Remapping the American Arctic

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Maps play an important role in shaping national policy, and in shaping society’s consciousness and support. But they can also reinforce ideas of relative unimportance by leaving key areas off, or having areas appear as mere incidental inclusions, which can subconsciously constrain developments in foreign policy. Indeed, it is perhaps no surprise that many Americans still fail to recognize the United States as an Arctic nation when the majority of U.S. maps place Alaska in a small inset box, relegating it to a secondary geographic status despite Alaska’s critical role in U.S. national security, from missile defense to the interception of Russian strategic bombers.

Alaska’s Second-Class Map Status 

Thanks to Alaska, the United States is one of eight nations in the world with territory within the Arctic Circle. But in its latest poll of American attitudes toward the Arctic, the Arctic Studio noted that nearly half of respondents expressed strong disagreement with the statement “The United States is an Arctic nation.”

The failure to appreciate America’s fourth coast may help explain Washington’s late awakening to the changing strategic dynamics in the Arctic. The U.S. government has issued several Arctic policy papers, as have various departments and military branches, but there has been little coordinated action. Only in recent years has the United States approved the construction or acquisition of new icebreakers (the United States currently has only two such ships in its fleet, one rarely in operation and the other often deployed to the Antarctic), or prioritized establishing an Arctic deepwater port for Coast Guard and Naval operations. The 2020 National Defense Authorization Act (NDAA) also calls for the creation of a Department of Defense center for Arctic security studies.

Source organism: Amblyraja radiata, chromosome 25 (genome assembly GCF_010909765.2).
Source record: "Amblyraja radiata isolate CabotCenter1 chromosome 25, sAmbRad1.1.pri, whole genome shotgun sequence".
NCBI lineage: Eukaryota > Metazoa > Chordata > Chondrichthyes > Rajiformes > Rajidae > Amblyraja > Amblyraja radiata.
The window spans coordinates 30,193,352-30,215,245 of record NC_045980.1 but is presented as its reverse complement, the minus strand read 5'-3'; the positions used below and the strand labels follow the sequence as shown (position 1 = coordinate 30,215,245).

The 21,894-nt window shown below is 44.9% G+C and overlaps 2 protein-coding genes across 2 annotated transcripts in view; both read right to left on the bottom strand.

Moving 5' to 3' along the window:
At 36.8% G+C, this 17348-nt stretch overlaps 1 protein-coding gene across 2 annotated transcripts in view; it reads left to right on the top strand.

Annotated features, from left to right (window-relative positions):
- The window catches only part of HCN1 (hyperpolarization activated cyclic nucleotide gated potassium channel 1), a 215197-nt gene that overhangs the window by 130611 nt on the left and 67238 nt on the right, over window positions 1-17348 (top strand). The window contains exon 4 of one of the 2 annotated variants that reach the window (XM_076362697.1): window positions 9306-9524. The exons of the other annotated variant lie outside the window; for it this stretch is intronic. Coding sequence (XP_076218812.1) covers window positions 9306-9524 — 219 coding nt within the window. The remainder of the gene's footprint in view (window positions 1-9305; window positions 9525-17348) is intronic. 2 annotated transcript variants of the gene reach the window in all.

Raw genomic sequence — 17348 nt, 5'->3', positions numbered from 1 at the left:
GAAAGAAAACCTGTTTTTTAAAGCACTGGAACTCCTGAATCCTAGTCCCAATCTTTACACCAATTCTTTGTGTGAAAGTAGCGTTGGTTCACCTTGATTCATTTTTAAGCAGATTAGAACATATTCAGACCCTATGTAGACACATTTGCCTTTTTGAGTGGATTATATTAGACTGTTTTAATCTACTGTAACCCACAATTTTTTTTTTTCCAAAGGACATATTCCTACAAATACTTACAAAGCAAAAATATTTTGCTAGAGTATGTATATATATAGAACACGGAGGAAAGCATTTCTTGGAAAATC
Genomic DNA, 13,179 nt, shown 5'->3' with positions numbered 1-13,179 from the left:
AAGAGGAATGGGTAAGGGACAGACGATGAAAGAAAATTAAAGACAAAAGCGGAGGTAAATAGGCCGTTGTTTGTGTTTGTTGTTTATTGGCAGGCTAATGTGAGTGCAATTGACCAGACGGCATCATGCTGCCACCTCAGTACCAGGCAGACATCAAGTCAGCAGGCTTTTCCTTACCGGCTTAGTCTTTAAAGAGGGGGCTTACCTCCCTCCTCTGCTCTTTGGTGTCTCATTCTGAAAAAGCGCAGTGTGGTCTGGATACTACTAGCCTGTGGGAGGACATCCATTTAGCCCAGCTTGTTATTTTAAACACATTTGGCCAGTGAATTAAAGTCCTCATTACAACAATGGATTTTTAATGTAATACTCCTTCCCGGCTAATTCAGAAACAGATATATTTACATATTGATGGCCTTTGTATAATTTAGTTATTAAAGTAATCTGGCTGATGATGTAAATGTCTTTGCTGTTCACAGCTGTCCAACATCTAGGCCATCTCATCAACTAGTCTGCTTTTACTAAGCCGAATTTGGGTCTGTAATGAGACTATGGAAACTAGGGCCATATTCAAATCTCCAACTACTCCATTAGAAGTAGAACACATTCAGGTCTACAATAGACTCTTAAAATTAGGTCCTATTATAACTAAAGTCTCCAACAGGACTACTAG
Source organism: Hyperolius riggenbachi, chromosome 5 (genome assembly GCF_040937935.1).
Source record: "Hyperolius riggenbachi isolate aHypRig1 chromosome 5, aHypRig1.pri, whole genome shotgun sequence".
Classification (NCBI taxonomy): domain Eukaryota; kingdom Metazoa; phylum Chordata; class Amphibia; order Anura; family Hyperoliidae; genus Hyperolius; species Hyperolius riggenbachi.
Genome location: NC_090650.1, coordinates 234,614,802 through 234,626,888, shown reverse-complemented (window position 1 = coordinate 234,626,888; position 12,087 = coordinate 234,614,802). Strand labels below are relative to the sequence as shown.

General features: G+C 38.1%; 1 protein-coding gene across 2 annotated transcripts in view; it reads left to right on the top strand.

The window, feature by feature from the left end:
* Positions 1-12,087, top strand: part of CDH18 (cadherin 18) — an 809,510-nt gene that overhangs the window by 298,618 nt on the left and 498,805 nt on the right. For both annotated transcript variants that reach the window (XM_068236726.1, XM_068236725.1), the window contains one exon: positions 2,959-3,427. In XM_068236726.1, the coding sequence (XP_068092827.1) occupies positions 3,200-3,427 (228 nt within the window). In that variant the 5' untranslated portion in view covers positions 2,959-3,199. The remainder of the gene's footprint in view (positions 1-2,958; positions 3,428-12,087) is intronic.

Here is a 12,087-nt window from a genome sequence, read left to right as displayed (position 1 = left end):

But despite some progress, it is clear that Americans still struggle with the concept of an American Arctic, or of the significance of the Arctic for U.S. national security. In the same aforementioned poll conducted by the Arctic Studio, a higher percentage of Americans agreed the United States has “broad and fundamental interests” in the Middle East than in the Arctic. This may, in part, reflect flagging geographic education in the United States, as well as a dogged persistence of a horizontal Mercator map mindset. 

The Weakness of Maps: Inaccurate Perceptions